Grace Wilson (not verified)
on Dec 5, 2013

Umm, have they ever?

cowmandan (not verified)
on Dec 5, 2013

I get sick and tired of the celebrity crowd pushing their liberal ideas on the rest of us. Just because they are famous doesn't make their way better.

Show dog breeder and beef lover (not verified)
on Dec 5, 2013

The majority of celebrities must have a daily dose of how great they are and don't seem to feel real if they're not in the news somewhere. Being a practical vegan is like being partially pregnant, you either are or your're not. I think in my next interview for our legislative work to keep dog breeders from becoming extinct here in Illinois I'll tell them I breed champion, health tested, great temperament schipperkes and ALL of us like our steaks cooked medium!

Frank Schlichting (not verified)
on Dec 5, 2013

I don't like PETA. But they do have a good sense of humor!

Shaun Evertson (not verified)
on Dec 5, 2013

What celebrities do doesn't matter. They are by definition the lunatic fringe, each and every one. Doesn't matter if you like or hate their individual work, the fact is that they live in a different reality than you do. Their advice to you is no more valid than advice from a martian.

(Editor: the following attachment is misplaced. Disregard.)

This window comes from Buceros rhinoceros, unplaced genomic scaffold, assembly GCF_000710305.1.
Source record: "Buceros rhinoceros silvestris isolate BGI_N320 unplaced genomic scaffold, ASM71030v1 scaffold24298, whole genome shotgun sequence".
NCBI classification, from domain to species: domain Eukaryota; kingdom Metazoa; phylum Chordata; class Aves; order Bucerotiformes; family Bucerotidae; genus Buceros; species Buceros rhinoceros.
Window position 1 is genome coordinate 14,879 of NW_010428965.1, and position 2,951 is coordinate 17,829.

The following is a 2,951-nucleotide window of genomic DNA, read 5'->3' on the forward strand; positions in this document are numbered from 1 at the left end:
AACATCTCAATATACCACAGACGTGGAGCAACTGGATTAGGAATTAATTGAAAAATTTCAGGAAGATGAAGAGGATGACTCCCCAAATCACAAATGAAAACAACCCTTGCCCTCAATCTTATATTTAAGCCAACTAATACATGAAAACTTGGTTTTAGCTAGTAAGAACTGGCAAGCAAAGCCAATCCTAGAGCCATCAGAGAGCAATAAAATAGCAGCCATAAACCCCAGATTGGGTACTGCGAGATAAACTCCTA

What does matter is what your friends and neighbors do. If they take up the anti-ag cause, they need to be filed as former friends. I mean, c'mon, they're attacking you. Ditch them the same way they'd ditch you if you attacked their livelihood.

I know we like to be nice and this sounds mean, but use a little common sense.

Jim Turner (not verified)
on Dec 5, 2013

Whew I am glad my name didn't appear now I can go have a hamburger for lunch.

on Dec 6, 2013

Get after it Jim! I can't get there to join you so have it super-size double patties for me will ya!

My name didn't appear there either.

K (not verified)
on Dec 5, 2013